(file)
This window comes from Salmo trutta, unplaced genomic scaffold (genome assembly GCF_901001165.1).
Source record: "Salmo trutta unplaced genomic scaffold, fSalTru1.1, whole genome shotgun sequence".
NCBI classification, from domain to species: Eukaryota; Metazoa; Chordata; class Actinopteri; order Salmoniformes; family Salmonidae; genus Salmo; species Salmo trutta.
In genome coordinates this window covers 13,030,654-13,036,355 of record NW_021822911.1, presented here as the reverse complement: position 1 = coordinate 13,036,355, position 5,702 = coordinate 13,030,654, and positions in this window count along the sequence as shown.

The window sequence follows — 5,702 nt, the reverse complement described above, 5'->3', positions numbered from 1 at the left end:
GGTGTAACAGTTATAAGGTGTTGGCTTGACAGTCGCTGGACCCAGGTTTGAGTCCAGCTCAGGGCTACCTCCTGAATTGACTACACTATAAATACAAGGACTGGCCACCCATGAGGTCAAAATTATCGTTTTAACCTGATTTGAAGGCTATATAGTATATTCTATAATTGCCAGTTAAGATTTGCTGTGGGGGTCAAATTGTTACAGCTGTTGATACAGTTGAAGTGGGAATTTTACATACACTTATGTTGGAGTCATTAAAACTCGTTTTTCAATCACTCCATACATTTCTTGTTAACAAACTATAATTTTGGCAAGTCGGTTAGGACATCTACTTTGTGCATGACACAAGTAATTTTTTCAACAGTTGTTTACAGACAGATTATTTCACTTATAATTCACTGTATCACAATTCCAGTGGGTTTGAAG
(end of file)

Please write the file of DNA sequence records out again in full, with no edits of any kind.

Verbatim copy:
This window comes from Salmo trutta, unplaced genomic scaffold (genome assembly GCF_901001165.1).
Source record: "Salmo trutta unplaced genomic scaffold, fSalTru1.1, whole genome shotgun sequence".
NCBI classification, from domain to species: Eukaryota; Metazoa; Chordata; class Actinopteri; order Salmoniformes; family Salmonidae; genus Salmo; species Salmo trutta.
In genome coordinates this window covers 13,030,654-13,036,355 of record NW_021822911.1, presented here as the reverse complement: position 1 = coordinate 13,036,355, position 5,702 = coordinate 13,030,654, and positions in this window count along the sequence as shown.

The window sequence follows — 5,702 nt, the reverse complement described above, 5'->3', positions numbered from 1 at the left end:
GGTGTAACAGTTATAAGGTGTTGGCTTGACAGTCGCTGGACCCAGGTTTGAGTCCAGCTCAGGGCTACCTCCTGAATTGACTACACTATAAATACAAGGACTGGCCACCCATGAGGTCAAAATTATCGTTTTAACCTGATTTGAAGGCTATATAGTATATTCTATAATTGCCAGTTAAGATTTGCTGTGGGGGTCAAATTGTTACAGCTGTTGATACAGTTGAAGTGGGAATTTTACATACACTTATGTTGGAGTCATTAAAACTCGTTTTTCAATCACTCCATACATTTCTTGTTAACAAACTATAATTTTGGCAAGTCGGTTAGGACATCTACTTTGTGCATGACACAAGTAATTTTTTCAACAGTTGTTTACAGACAGATTATTTCACTTATAATTCACTGTATCACAATTCCAGTGGGTTTGAAG